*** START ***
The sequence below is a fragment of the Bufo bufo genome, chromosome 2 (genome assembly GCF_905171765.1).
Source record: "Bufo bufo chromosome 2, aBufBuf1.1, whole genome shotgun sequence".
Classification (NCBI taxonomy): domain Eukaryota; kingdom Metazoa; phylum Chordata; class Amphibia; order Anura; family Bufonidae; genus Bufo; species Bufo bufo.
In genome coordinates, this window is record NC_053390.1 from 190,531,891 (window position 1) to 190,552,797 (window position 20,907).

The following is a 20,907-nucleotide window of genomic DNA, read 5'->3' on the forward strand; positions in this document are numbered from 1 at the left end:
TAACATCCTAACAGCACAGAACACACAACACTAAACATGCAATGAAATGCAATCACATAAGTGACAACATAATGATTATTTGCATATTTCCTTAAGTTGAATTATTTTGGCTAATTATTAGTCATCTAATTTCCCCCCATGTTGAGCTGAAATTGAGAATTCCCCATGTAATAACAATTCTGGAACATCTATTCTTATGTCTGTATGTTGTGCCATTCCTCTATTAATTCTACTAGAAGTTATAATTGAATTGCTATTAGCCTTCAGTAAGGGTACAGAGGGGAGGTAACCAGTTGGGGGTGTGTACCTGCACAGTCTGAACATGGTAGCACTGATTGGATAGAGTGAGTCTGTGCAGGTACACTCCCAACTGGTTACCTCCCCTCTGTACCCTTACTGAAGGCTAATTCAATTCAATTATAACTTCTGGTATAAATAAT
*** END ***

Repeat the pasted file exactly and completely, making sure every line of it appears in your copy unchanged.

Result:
The sequence below is a fragment of the Bufo bufo genome, chromosome 2 (genome assembly GCF_905171765.1).
Source record: "Bufo bufo chromosome 2, aBufBuf1.1, whole genome shotgun sequence".
Classification (NCBI taxonomy): domain Eukaryota; kingdom Metazoa; phylum Chordata; class Amphibia; order Anura; family Bufonidae; genus Bufo; species Bufo bufo.
In genome coordinates, this window is record NC_053390.1 from 190,531,891 (window position 1) to 190,552,797 (window position 20,907).

The following is a 20,907-nucleotide window of genomic DNA, read 5'->3' on the forward strand; positions in this document are numbered from 1 at the left end:
TAACATCCTAACAGCACAGAACACACAACACTAAACATGCAATGAAATGCAATCACATAAGTGACAACATAATGATTATTTGCATATTTCCTTAAGTTGAATTATTTTGGCTAATTATTAGTCATCTAATTTCCCCCCATGTTGAGCTGAAATTGAGAATTCCCCATGTAATAACAATTCTGGAACATCTATTCTTATGTCTGTATGTTGTGCCATTCCTCTATTAATTCTACTAGAAGTTATAATTGAATTGCTATTAGCCTTCAGTAAGGGTACAGAGGGGAGGTAACCAGTTGGGGGTGTGTACCTGCACAGTCTGAACATGGTAGCACTGATTGGATAGAGTGAGTCTGTGCAGGTACACTCCCAACTGGTTACCTCCCCTCTGTACCCTTACTGAAGGCTAATTCAATTCAATTATAACTTCTGGTATAAATAAT